10:30 am to 7 pm, through Dec 13. Asian Art Works, D-09-2, 798 Art Zone, No 4 Jiuxianqiao Lu (Road), Beijing.

Tel: 010-5762-6338.


Government workers in Beijing are enjoying the sixday holiday, during which time authorities have encouraged residents to travel outside the city to ensure the best conditions for the APEC meetings from Nov 5 to 11.

China Daily has compiled useful information for people who plan to get out of town, as well as need-to-know information for those in town.

Traffic control

Several areas in the capital will be subject to temporary traffic control.

Traffic will be controlled from the Pan-Yanxi Lake area from midnight to 6 am through Nov 11. This includes the area between Yanxi Lake Road and Baiyashanzhuang Bridge, Yanxi Lake Road and South Yanxi Lake Road. Parking on these roads is forbidden from 6 am to midnight. Vehicles can circumvent affected areas via Yanxi Lake Road North.

Datun and North National Stadium roads will also be controlled until Nov 11.

From Monday until APEC ends, controls will be set up on East and West Beichen roads; South Kehui Road; North Datun Road; the underground tunnels of Datun and Huizhong roads; the main and side roads of the North Fourth Ring Road; and Aoti Central and Minzu Park roads.

Controls were set up on Nov 7 and will continue to Nov 12 on the Airport Expressway, East Second Ring Road, and Chang'an and Jianguomenwai avenues.


The Olympic Green and Olympic Sports Center subway stations on Line 8 will remain closed until Monday, and Beitucheng Station on lines 8 and 10 will be closed from midnight on Monday. Trains won't stop at these three stations.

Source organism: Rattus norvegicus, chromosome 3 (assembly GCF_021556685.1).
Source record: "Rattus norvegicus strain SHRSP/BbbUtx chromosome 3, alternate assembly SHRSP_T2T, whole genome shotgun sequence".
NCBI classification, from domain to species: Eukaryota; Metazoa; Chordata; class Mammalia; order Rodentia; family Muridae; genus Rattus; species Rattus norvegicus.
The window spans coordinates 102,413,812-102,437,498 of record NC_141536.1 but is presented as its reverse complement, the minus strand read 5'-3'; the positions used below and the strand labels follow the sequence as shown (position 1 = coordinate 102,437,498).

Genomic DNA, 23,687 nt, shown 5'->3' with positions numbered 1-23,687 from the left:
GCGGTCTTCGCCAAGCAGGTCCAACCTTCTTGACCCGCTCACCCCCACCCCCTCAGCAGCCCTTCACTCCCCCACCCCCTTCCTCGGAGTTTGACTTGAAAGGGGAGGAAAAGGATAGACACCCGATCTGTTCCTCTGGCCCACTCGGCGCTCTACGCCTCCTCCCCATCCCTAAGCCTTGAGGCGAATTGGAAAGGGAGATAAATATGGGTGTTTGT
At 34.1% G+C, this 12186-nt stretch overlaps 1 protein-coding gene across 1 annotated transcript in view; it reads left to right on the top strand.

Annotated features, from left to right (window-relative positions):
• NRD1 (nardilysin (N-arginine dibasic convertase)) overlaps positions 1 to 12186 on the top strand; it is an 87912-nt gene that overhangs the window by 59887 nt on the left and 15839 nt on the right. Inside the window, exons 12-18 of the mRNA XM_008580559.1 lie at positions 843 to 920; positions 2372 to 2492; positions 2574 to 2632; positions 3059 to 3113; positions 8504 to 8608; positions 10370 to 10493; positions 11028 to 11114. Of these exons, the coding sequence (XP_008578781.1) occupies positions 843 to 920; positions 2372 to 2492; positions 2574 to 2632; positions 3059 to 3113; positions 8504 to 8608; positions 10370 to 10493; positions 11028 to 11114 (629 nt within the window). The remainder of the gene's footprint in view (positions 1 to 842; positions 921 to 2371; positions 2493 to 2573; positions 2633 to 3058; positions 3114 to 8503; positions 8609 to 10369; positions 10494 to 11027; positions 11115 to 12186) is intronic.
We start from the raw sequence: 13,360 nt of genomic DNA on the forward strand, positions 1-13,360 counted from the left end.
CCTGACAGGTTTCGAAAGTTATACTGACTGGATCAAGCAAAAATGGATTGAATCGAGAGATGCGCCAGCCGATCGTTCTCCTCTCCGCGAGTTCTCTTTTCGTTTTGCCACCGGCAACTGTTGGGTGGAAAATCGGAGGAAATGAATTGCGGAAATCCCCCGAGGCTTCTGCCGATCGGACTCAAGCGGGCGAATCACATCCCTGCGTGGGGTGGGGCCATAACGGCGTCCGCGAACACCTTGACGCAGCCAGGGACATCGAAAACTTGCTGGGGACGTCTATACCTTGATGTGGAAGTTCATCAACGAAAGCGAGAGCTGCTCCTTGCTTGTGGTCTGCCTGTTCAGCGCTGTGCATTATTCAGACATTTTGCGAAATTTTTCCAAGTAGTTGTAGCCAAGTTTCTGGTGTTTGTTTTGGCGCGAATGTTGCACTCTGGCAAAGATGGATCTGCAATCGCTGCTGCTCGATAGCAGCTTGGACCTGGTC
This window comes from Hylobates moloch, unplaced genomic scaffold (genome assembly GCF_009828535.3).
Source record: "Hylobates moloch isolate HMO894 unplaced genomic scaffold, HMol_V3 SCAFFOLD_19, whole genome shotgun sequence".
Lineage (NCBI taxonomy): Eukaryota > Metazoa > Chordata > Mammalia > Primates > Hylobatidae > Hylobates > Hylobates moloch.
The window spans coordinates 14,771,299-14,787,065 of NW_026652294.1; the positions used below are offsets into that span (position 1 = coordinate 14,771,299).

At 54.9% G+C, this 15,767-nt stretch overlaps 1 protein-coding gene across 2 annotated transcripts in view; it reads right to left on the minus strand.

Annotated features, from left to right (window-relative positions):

License plates

Since Nov 3, cars are only allowed to drive on alternating days depending on whether their license plates are even or odd numbers. Violators will be fined 100 yuan ($16.30)

Vehicles from outside Beijing are also subject to the restriction.

Freight vehicles, low-speed trucks, three-wheeled automobiles, tractors, motorcycles, special motor vehicles and passenger-service vehicles that fail to meet national emission standards are banned within the Six Ring Road and Huairou district's downtown through Nov 12.


Beijing will have special trains to transport private vehicles to Shaanxi, Hubei, Zhejiang, Sichuan, Hunan and Jiangxi provinces. Residents can make phone reservations and visit the office at No 130 South Fourth Ring Middle Road in Fengtai district to arrange the service.

Tourist attractions

The Bird's Nest (National Stadium) and Water Cube (National Aquatics Center) will be closed to the public during meetings. The Olympic Forest Park's southern section will be closed on Monday.

Museums and libraries

The Palace Museum, National Museum of China, Capital Museum, Capital Library of China and Beijing Museum of Natural History will operate as usual.